Spacewalkers Move Crane, Install Experiment
International Space Station Expedition 30 Flight Engineers Oleg Kononenko and Anton Shkaplerov wrapped up a six-hour, 15-minute spacewalk at 3:46 p.m. EST Thursday.
The two spacewalkers moved the Strela-1 crane from the Pirs docking compartment to begin preparing the Pirs for its replacement next year with a new laboratory and docking module. Kononenko and Shkaplerov used another boom, the Strela-2, to move the hand-operated crane to the Poisk module for future assembly and maintenance work. Both telescoping booms extend like fishing rods and are used to move massive components outside the station. This task was originally scheduled during an Expedition 28 spacewalk on Aug. 3, 2011, but was called off due to time constraints.
While Kononenko and Shkaplerov were on the exterior of Poisk, they also installed the Vinoslivost Materials Sample Experiment, which will investigate the influence of space on the mechanical properties of the materials.
The duo also collected a test sample from underneath the insulation on the Zvezda service module to search for any signs of living organisms.
The pair was unable to complete all the originally planned tasks, including the installation of five debris shields on Zvezda.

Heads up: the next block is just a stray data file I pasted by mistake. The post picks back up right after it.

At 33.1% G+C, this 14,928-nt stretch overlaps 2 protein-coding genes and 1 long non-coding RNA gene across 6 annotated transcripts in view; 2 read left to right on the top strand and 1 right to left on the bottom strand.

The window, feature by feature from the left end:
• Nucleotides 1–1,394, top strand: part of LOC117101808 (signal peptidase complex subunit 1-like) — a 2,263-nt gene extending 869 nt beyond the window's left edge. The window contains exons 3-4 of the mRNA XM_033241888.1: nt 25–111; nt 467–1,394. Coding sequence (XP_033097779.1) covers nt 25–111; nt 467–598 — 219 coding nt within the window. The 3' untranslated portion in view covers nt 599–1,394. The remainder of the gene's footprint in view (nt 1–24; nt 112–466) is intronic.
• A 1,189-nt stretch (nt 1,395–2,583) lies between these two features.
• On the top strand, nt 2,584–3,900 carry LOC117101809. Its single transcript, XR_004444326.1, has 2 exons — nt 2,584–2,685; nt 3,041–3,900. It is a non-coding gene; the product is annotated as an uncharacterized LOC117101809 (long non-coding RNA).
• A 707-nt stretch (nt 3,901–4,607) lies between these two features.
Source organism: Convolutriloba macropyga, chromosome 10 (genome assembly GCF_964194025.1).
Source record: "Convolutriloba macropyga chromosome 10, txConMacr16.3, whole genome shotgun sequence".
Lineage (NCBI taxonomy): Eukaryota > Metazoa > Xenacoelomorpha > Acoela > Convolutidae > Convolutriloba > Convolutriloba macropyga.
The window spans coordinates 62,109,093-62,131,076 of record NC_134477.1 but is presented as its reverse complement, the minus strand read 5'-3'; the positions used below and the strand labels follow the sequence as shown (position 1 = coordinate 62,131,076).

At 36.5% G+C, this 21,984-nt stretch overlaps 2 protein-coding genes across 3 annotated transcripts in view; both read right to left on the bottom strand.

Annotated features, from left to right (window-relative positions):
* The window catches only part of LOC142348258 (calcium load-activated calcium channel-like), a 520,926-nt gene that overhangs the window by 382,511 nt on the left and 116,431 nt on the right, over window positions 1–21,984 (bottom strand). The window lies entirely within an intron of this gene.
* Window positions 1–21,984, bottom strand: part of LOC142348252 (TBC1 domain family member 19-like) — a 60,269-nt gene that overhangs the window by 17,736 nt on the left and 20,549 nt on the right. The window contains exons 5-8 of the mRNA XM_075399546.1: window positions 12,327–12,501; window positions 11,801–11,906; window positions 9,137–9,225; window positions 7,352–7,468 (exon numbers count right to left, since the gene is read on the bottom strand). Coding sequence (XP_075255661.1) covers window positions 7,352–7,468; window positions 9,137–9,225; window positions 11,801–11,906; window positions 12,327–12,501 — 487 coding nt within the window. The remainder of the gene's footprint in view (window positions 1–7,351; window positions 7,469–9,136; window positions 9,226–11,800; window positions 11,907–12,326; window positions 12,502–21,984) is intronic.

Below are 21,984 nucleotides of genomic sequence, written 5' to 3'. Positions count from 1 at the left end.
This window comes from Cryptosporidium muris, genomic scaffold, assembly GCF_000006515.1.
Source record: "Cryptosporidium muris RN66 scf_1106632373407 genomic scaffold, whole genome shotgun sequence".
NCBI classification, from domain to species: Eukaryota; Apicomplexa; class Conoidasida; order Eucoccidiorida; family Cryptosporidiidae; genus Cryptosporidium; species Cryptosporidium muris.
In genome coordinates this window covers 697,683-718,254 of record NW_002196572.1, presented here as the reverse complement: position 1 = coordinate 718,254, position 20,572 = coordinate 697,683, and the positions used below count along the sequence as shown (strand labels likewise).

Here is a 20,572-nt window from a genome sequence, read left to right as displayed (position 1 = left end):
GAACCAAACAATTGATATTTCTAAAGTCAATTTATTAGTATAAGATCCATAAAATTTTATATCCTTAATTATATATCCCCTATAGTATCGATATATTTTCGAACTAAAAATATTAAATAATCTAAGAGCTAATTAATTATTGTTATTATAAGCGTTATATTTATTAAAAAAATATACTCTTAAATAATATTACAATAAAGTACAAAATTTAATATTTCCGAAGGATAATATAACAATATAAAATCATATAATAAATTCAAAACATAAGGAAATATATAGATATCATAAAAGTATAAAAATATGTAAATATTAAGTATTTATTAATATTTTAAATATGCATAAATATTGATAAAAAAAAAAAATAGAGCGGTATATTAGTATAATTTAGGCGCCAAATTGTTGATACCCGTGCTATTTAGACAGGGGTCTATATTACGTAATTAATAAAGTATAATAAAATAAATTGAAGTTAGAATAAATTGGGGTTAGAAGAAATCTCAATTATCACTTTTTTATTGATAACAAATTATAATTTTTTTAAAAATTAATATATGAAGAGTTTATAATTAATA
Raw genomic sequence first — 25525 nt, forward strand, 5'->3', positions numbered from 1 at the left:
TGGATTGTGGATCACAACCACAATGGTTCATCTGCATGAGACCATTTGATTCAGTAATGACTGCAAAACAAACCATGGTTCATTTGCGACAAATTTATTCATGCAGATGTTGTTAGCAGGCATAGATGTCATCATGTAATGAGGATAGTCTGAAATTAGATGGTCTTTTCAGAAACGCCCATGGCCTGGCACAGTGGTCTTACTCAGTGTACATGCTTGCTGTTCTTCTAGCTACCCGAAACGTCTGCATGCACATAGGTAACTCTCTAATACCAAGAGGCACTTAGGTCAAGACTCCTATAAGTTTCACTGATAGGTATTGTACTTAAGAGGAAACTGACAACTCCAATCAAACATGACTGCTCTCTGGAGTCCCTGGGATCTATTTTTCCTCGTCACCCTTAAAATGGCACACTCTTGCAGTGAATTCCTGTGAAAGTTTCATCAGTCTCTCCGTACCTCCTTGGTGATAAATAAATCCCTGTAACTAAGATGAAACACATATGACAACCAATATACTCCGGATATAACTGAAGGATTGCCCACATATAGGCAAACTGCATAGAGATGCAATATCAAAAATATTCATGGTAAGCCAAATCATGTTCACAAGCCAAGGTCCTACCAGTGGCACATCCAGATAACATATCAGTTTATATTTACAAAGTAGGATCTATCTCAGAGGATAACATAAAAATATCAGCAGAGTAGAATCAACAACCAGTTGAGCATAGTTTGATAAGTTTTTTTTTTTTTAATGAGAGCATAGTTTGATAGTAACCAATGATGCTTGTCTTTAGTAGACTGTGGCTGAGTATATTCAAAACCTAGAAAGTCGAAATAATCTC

Both spacewalkers wore Russian Orlan suits bearing blue stripes and equipped with NASA helmet cameras.
This spacewalk was the 162nd in support of space station assembly and maintenance, totaling 1021 hours, 47 minutes. With two previous spacewalks during Expedition 17 in 2008 under his belt, Kononenko now has a total of 18 hours, 27 minutes of spacewalking time. It was Shkaplerov's first spacewalk and the only one scheduled during Expedition 30.
Because of the location of the activities, Commander Dan Burbank and Flight Engineer Anatoly Ivanishin entered the Poisk module at 7:20 a.m., where they were isolated for the duration of the spacewalk with access to their Soyuz TMA-22 spacecraft in the event of an emergency.
Meanwhile, Flight Engineers Don Pettit and Andre Kuipers, whose Soyuz TMA-03M is docked to the Rassvet module, were free to move about the U.S. segment of the complex.